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Derivative of a potential function that depends on several position vectors

  • #1
SOLVED

Homework Statement


Show that:
[tex]
\sum_i \vec{\nabla_i}V \cdot \frac{\partial \vec{r_i}}{\partial q_j} = \frac{\partial V}{\partial q_j}
[/tex]

Homework Equations


[tex]V=V(\vec{r_1},\vec{r_2},\vec{r_3},...\vec{r_N},t)[/tex]
[tex]\vec{r_i}=\vec{r_i}(q_1,q_2,q_3,...,q_n); i=1,2,3,...,N; n<N[/tex]

The Attempt at a Solution


I'm not sure how to apply the chain rule when the function depends on vectors. I guess is something like this:
[tex]
\frac{\partial V}{\partial q_j}=\sum_i \frac{\partial V}{\partial \vec{r_i}} \frac{\partial \vec{r_i}}{\partial q_j}
[/tex]
However, the partial derivative of a scalar function with respect to a vector is something I'm not used to. Thanks in advance
 
Last edited:

Answers and Replies

  • #2
Fredrik
Staff Emeritus
Science Advisor
Gold Member
10,851
407
You don't take the partial derivatives with respect to a vector, you do it with respect to the the vector's components (because they are all independent variables), so the result will contain terms like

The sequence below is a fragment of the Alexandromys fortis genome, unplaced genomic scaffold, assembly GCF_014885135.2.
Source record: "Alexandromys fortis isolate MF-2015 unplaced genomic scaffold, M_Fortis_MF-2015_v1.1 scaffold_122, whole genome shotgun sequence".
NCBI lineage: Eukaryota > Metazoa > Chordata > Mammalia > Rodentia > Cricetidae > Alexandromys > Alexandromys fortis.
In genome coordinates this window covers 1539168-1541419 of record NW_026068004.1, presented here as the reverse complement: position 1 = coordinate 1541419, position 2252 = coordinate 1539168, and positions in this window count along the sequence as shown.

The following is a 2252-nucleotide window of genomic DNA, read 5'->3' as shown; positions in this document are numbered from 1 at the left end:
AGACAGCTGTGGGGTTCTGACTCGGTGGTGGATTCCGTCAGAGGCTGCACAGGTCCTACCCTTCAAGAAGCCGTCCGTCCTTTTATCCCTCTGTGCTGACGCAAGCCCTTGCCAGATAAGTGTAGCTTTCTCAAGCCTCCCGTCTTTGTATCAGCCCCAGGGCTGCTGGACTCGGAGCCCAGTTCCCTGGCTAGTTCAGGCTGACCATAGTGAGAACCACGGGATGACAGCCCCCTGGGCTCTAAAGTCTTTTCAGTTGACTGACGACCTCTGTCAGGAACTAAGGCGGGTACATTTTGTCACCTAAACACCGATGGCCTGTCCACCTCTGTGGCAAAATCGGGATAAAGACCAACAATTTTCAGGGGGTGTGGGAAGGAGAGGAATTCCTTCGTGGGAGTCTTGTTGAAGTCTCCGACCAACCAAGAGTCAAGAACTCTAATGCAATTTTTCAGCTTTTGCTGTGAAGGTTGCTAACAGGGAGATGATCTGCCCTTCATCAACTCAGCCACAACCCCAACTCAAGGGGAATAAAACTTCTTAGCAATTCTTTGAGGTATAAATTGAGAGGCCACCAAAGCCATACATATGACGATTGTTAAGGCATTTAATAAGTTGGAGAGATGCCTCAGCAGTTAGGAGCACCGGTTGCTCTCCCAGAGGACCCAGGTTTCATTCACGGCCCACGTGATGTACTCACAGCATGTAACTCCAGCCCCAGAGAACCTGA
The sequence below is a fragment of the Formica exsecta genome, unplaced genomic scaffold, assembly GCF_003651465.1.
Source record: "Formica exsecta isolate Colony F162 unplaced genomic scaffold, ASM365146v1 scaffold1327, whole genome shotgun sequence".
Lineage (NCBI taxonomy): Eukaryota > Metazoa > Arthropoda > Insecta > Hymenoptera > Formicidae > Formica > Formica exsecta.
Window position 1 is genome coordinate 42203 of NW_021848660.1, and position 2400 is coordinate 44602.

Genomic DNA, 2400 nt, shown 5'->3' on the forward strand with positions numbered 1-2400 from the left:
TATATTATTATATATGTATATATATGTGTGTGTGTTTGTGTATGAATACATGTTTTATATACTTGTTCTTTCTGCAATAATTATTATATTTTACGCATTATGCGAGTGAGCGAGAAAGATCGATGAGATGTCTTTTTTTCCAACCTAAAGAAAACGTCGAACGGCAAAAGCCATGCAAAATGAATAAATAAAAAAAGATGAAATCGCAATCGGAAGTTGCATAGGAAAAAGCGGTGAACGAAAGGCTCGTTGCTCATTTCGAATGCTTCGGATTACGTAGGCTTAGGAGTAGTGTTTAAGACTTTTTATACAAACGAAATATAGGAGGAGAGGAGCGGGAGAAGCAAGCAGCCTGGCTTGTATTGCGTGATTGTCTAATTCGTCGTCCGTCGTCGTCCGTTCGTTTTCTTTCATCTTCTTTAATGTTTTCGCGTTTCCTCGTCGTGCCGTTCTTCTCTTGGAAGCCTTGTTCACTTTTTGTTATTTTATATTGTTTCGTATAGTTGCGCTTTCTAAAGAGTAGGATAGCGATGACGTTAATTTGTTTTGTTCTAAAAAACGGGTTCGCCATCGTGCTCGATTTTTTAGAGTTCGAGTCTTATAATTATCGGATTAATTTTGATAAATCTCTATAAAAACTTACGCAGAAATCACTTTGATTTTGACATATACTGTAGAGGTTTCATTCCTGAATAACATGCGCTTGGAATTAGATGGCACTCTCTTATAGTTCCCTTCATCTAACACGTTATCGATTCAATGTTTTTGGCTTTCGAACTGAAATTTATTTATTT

[tex]\frac{\partial V}{\partial (r_i)_k}\frac{\partial (r_i)_k}{\partial q_j}[/tex]

where [itex](r_i)_k[/itex] is component k of vector i.

By the way, I like to write the chain rule as

[tex](f\circ g)_{,i}(x)=\sum_j f_{,j}(g(x))g_{j,i}(x)[/tex]

where ",i" denotes partial differentiation with respect to the ith variable, and [itex]g_j[/itex] is the jth component of g. This is both easy to remember and easy to use.

Normally I would use Einstein's summation convention as well, and write component indices upstairs, so I'd write the chain rule as

[tex](f\circ g)_{,i}(x)=f_{,j}(g(x))g^j_{,i}(x)[/tex]

and if f is vector-valued, the same formula still holds for the components of f, so we only have to put an index on f as well.

[tex](f\circ g)^k_{,i}(x)=(f^k\circ g)_{,i}(x)=f^k_{,j}(g(x))g^j_{,i}(x)[/tex]
 
  • #3
gabbagabbahey
Homework Helper
Gold Member
5,002
6
However, the partial derivative of a scalar function with respect to a vector is something I'm not used to.
That's because its nonsense.:wink:

Let's look at a simpler example. Let's say that [itex]V=V(\textbf{r}_1)[/itex] only and that [itex]\textbf{r}_1=\textbf{r}_1(q_1,q_2,q_3)[/itex]. You then have [itex]V=V(\textbf{r}_1)=V(\textbf{r}_1(q_1,q_,q_3))[/itex] which is the same thing as saying [itex]V=V(q_1,q_,q_3)[/itex]...what do you get when you apply the chain rule to that?
 
  • #4
Thanks, I solved it.
 

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